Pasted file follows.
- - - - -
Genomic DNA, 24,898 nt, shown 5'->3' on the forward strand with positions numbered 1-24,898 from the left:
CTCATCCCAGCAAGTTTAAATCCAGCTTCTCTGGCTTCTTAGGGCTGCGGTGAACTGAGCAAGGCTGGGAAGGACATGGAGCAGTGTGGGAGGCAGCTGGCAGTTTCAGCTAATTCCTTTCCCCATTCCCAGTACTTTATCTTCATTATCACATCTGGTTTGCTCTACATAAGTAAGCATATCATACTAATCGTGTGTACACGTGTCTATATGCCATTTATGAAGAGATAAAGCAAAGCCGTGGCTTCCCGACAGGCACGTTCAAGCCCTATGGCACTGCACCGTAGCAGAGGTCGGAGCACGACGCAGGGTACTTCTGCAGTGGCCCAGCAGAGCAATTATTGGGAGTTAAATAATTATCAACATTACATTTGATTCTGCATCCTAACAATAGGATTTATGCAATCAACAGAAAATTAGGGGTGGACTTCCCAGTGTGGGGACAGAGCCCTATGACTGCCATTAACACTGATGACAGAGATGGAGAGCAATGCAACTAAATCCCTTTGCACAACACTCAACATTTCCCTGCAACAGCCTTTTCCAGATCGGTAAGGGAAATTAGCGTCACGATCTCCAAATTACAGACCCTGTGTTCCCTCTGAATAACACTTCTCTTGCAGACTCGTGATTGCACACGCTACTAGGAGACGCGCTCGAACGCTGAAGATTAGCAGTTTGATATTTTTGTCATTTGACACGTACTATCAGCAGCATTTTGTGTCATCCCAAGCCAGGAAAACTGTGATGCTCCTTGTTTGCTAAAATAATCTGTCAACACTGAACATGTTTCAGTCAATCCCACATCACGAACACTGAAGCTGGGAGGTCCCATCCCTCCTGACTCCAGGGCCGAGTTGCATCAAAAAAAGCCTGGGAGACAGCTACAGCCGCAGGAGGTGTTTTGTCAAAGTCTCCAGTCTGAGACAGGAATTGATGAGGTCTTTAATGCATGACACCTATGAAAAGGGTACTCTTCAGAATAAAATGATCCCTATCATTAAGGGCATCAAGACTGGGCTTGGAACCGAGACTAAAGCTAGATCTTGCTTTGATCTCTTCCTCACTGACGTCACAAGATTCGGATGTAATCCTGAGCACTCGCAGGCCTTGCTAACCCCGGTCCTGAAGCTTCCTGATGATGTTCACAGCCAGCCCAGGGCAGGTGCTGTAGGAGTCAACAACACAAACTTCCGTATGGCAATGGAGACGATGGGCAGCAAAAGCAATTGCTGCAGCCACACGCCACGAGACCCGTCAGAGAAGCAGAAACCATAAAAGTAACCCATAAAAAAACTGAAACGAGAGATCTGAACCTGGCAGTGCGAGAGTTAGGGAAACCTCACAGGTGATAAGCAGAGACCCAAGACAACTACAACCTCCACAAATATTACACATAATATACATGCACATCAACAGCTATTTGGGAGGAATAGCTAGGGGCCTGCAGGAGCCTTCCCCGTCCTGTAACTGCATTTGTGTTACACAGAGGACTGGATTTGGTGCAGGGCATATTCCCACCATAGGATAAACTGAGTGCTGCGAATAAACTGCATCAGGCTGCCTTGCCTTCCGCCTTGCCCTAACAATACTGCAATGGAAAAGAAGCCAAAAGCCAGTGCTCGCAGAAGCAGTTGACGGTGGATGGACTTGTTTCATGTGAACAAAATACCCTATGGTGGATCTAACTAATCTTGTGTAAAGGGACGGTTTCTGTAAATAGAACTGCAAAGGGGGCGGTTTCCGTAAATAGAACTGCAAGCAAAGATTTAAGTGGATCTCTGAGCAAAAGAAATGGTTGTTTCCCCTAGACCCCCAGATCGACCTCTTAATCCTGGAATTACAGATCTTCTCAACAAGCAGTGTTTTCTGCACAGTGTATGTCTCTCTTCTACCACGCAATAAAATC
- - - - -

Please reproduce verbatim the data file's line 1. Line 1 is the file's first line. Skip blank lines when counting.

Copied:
Genomic DNA, 24,898 nt, shown 5'->3' on the forward strand with positions numbered 1-24,898 from the left: